It’s a sign of Lisa’s unquenchable spirit that she thinks she can change the boy behind her first kiss. She’s building herself up for disappointment, but there’s a determination in both the script and Smith’s performance that makes it seem possible. Lisa puts that belief into Nelson’s absurd change in wardrobe, an excellent visual gag that swaps his ratty wardrobe standbys for a smart sweater vest and saddle shoes. But a vest is a vest is a vest is a vest, and and a new one does nothing to alter the person wearing it. Nelson gives up on layering while he’s tossing rancid cole slaw at the Skinners’ house, shedding a skin that was never really his in the first place.

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Just as determination defines Lisa, so do bullying and pranks and “smell ya later” define Nelson. As a depiction of first crushes and inevitable disappointments, “Lisa’s Date With Density” is on-point. And that emotional accuracy is agonizing, watching Lisa gaze down on a frantic Nelson, believing that the cops aren’t after him but knowing it’s not true. Such is the power of these Lisa episodes: You tune in to Fox expecting a rather amusing story, and The Simpsons turns around and proves it has a lot more power over your feelings than you previously gave it credit for. Emotions can get the best of us, even a whale-nuking, “Joy To The World (The Teacher’s Dead)”-crooning crumb bum like Nelson Muntz.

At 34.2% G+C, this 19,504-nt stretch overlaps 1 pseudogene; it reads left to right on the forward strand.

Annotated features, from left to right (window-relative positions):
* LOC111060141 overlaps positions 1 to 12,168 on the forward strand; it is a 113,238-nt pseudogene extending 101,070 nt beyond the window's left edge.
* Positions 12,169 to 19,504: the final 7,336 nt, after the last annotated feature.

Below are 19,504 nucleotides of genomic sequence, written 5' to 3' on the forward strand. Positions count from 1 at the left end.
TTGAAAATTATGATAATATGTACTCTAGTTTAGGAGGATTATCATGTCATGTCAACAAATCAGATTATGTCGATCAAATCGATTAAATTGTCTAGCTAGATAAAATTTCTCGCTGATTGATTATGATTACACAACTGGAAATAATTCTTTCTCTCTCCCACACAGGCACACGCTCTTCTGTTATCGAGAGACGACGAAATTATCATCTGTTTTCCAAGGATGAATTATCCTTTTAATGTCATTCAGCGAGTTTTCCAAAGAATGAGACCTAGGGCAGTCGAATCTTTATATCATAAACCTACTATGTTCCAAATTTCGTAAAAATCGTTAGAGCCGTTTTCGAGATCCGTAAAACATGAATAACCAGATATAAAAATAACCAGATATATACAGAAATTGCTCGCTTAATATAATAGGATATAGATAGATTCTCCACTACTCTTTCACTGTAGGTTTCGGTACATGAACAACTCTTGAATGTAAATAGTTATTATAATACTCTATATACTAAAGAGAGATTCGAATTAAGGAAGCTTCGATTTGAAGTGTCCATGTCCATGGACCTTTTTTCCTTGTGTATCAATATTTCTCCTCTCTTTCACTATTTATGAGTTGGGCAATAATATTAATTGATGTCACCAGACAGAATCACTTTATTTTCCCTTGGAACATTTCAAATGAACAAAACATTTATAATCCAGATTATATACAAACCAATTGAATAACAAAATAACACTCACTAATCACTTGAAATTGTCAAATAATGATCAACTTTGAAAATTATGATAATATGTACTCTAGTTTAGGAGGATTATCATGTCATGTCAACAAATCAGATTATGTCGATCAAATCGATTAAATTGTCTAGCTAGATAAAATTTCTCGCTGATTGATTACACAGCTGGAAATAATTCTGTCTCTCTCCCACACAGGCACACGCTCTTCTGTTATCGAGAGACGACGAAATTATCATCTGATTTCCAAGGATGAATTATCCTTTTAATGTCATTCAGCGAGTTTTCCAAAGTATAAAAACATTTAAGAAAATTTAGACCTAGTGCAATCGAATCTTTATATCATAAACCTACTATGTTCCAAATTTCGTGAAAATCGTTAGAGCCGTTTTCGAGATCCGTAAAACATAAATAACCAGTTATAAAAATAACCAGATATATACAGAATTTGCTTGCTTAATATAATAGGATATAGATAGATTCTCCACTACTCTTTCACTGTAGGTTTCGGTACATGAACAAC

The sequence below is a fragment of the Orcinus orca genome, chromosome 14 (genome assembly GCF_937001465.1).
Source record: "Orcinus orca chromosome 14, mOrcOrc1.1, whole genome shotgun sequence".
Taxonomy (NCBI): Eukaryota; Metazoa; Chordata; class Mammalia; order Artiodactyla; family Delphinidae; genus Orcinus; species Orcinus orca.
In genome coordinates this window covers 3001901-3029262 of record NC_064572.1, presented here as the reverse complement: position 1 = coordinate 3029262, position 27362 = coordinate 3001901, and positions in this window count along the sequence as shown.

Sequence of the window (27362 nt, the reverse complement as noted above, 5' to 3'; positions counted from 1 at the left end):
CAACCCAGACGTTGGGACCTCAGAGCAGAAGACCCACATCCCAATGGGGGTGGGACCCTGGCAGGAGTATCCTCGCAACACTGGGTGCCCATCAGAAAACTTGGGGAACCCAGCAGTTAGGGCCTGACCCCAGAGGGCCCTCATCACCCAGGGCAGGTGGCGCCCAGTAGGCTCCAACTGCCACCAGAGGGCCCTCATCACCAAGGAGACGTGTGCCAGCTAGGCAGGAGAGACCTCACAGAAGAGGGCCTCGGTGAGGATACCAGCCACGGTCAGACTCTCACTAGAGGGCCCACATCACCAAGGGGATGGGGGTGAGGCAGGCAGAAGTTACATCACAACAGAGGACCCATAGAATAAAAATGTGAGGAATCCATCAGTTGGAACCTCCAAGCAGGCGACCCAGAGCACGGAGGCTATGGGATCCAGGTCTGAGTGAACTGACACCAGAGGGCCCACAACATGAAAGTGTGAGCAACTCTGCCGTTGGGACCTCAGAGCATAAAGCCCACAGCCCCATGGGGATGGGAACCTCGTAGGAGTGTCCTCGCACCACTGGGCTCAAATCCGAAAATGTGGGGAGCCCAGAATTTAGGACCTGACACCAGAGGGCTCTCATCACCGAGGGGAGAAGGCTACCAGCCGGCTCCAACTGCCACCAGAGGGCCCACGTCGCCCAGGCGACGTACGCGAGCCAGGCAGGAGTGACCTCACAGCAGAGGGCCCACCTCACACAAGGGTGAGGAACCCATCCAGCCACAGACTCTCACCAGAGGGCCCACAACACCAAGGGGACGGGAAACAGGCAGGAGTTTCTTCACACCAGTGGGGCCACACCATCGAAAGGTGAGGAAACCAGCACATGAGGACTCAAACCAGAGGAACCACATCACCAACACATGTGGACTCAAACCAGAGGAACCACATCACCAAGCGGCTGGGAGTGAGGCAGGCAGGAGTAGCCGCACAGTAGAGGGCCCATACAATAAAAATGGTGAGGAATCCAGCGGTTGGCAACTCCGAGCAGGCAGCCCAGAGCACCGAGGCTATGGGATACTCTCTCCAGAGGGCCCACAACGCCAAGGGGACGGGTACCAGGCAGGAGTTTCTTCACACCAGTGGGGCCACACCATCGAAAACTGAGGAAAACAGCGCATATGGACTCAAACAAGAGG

Susie Dietter hits those notes especially well in her direction of “Lisa’s Date With Density.” The lighting and shadows are especially evocative: The blush of young romance that gives the view from Springfield Observatory its purple hue; the Vietnam-flashback atmosphere of Venetian blinds streaking across Principal Skinner’s face. There’s nothing like The Simpsons at nighttime, but I like the early morning of the episode’s coda the best. The shadows are long, but the new day brings the promise that maybe, just maybe, Milhouse could be the “almost anybody” who Lisa has in mind for her next crush.